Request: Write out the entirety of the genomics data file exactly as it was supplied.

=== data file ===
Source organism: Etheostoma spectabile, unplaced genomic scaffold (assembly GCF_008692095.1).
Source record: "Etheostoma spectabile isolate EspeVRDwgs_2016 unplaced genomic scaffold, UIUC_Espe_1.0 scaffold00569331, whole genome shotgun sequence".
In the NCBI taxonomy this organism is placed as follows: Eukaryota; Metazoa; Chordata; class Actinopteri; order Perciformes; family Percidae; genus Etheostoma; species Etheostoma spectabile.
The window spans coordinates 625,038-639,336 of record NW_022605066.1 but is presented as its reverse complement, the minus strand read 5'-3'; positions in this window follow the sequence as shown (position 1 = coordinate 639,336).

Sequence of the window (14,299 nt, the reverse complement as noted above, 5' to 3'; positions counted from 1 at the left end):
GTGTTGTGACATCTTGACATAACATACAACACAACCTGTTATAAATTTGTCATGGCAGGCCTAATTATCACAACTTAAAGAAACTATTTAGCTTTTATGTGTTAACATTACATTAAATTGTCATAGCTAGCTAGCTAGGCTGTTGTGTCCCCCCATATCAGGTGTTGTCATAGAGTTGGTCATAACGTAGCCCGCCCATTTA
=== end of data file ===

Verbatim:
Source organism: Etheostoma spectabile, unplaced genomic scaffold (assembly GCF_008692095.1).
Source record: "Etheostoma spectabile isolate EspeVRDwgs_2016 unplaced genomic scaffold, UIUC_Espe_1.0 scaffold00569331, whole genome shotgun sequence".
In the NCBI taxonomy this organism is placed as follows: Eukaryota; Metazoa; Chordata; class Actinopteri; order Perciformes; family Percidae; genus Etheostoma; species Etheostoma spectabile.
The window spans coordinates 625,038-639,336 of record NW_022605066.1 but is presented as its reverse complement, the minus strand read 5'-3'; positions in this window follow the sequence as shown (position 1 = coordinate 639,336).

Sequence of the window (14,299 nt, the reverse complement as noted above, 5' to 3'; positions counted from 1 at the left end):
GTGTTGTGACATCTTGACATAACATACAACACAACCTGTTATAAATTTGTCATGGCAGGCCTAATTATCACAACTTAAAGAAACTATTTAGCTTTTATGTGTTAACATTACATTAAATTGTCATAGCTAGCTAGCTAGGCTGTTGTGTCCCCCCATATCAGGTGTTGTCATAGAGTTGGTCATAACGTAGCCCGCCCATTTA